Life isn’t just a photo opportunity

Today was Parents Day at our daughter’s YMCA day camp. Usually, she takes the camp bus, but I drove her this morning, and we went canoeing.

The lake where we went canoeing (picture taken when we toured the camp in April).

It was a good morning — kind of overcast, but that was OK, because it kept things cool. The camp is next to a lake, and there were probably 100 other parents on the beach, noshing on bagels and pastries and waiting with their kids for a turn on the water. While we stood barefoot in the sand, my 10-year-old pointed out girls she knew (including “the mean one”) and, suddenly, I remembered:

I forgot my camera.

For someone who enjoys taking pictures as much as I do, that’s a bad feeling. I thought, here we are, my daughter and me, having this little adventure, and we won’t have any pictures.

Then, I remembered something I’d told my mom years ago, when our daughter was still a baby and Mom wouldn’t stop taking pictures of her:

This isn’t a photo op. Put down the camera and just enjoy yourself.

I treasure our family pictures. If the house was on fire, and I could save one thing, I’d save our pictures and videos. It’s easy to forget how fast our kids are growing up until I come across an old picture, or not even an old picture. Pictures remind me how much they’ve changed since last summer, since Christmas, even.

Still, I should remember to forget my camera more often and just enjoy myself.

Before we pushed out into the water, one of the camp counselors called out, “Smile!” and snapped our picture. (Do digital cameras snap?) The Y does a good job of posting pictures on the camp website. I told my wife. She’ll want to see it, because she couldn’t be there, but I was.

We’re a nation of klutzes

Here’s my train of thought: I was reading the Codger’s blog the other day. He referred to a sofa as a “davenport,” and I remembered an alarming statistic I read a few years ago:

Over 130,000 Americans a year are injured by sofas, couches or davenports.

It’s in the 2006 edition of the Statistical Abstract of the United States — and, yes, it specifically mentions davenports.

I’d looked up “Injuries Associated with Selected Consumer Products” after reading Bill Bryson’s book, I’m a Stranger Here Myself.

In the book, Bryson mentions flipping through the Statistical Abstract and being surprised to discover that, at the time, something like 400,000 Americans were being injured every year by beds, mattresses or pillows.

It seemed impossible that so many people couldn’t lie down without hurting themselves, so I looked up the statistics myself. That’s when I discovered that over 130,000 people a year also fail at sitting or lying on a sofa, couch or davenport.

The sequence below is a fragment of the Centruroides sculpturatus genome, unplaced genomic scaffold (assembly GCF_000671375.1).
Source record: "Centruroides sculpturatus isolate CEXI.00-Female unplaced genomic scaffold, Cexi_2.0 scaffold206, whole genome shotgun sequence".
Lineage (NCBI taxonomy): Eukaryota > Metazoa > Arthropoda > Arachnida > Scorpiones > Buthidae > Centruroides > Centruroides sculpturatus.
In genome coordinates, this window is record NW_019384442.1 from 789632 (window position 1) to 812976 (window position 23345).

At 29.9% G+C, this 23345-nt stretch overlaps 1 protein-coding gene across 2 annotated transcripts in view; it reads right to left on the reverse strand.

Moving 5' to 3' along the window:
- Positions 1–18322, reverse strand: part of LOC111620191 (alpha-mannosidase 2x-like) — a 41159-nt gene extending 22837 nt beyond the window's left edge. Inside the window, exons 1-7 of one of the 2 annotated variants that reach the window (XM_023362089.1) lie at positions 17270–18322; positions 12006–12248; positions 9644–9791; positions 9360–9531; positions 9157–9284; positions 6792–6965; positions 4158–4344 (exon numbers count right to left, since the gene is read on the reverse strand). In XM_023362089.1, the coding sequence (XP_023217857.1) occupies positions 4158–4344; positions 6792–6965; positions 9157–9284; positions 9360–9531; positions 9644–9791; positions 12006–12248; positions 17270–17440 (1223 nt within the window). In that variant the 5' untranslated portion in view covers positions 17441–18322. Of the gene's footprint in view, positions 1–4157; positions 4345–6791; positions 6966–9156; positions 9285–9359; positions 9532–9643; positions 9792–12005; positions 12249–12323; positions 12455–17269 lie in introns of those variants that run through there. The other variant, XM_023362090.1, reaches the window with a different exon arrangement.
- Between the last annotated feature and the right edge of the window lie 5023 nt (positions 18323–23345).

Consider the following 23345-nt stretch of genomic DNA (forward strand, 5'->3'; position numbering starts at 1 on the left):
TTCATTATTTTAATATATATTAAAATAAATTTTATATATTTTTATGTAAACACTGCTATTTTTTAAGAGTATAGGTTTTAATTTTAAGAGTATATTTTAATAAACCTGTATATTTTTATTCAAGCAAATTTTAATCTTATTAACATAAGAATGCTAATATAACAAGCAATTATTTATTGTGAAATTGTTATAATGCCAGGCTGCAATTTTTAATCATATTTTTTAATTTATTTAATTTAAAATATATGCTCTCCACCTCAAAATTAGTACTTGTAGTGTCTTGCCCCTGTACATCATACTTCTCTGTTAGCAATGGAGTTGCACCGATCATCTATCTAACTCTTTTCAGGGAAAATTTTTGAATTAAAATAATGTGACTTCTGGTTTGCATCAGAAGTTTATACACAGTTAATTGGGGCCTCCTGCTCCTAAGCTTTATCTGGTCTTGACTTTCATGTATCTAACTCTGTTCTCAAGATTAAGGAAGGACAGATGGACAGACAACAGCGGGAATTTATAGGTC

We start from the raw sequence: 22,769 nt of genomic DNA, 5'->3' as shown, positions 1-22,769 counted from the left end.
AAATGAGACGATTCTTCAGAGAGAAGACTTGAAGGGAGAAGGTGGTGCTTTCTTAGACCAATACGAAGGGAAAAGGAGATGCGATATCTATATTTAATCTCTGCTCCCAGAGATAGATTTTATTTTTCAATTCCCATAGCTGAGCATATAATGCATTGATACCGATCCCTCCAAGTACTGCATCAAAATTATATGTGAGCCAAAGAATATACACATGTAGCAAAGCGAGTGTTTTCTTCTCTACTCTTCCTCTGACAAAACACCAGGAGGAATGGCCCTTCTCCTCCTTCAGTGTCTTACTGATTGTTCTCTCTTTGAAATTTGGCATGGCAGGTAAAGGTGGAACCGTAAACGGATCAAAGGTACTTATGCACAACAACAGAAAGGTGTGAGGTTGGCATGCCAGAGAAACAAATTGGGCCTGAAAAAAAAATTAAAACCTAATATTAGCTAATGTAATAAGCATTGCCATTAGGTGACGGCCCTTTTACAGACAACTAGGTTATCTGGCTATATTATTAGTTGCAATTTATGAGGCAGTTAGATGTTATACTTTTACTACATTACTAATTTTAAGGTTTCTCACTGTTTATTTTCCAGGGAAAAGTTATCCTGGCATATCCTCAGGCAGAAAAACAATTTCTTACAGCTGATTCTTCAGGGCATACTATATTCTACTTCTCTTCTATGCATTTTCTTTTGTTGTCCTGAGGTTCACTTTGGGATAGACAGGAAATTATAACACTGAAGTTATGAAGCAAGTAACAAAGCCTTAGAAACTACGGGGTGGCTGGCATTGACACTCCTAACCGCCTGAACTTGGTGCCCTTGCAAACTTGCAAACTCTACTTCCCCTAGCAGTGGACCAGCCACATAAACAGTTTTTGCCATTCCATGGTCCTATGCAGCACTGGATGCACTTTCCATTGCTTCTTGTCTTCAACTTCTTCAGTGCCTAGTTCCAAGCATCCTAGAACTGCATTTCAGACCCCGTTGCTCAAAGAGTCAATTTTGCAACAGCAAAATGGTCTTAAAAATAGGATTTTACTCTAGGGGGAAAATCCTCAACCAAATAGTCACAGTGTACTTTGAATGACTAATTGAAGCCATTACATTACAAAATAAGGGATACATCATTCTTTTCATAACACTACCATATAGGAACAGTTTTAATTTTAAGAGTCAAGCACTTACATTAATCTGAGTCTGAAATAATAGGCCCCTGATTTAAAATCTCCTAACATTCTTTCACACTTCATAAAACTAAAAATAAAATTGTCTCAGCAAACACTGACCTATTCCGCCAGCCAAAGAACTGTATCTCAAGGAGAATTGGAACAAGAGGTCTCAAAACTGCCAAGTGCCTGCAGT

We’re not talking minor injuries here. These are injuries serious enough to send the victim to the emergency room.

Every once in a while, something comes up like the Codger’s reference to davenports that reminds me of the Statistical Abstract and makes me wonder whether we’ve gotten any less klutzy.

We haven’t.

The 2010 edition of the Statistical Abstract came out a few weeks ago.

First of all, I was disappointed to discover that the U.S. government no longer tracks the number of people hurt by sofas, couches, or davenports (no doubt bowing to pressure from the powerful sofa, coach and davenport lobby).

Second, it turns out we’re doing an even worse job of lying down successfully than we did when Bryson’s book came out 11 years ago.

Back then, the number of bed- or bedding-related injuries was around 400,000 a year. Today, it’s 532,000.

That’s more than are hurt by household packaging and containers (205,000),  footware (155,000), and hammers (35,000) combined. (How do you hurt yourself with a household container, anyway?)

But wait. It gets worse. According to the Abstract:

  • 319,000 people a year are hurt by chairs
  • 305,000 injure themselves while trying to walk through doors
  • 60,000 are seriously wounded by TVs

I know. We’re a nation of 300 million. Sixty thousand people out of 300 million is a tiny fraction. It’s statistically insignificant, a rounding error.

Still, 60,000 people a year — people who probably are allowed to drive, people who vote — managed to get hurt by objects that sit there and don’t actually do anything.

It’s scary. Every time you leave the house, there’s a fair chance you’ll cross paths with someone who’s so clumsy he or she can’t even watch TV without getting hurt. It’s enough to make me want to stay in and lock the doors — if I didn’t think I might hurt myself in the process.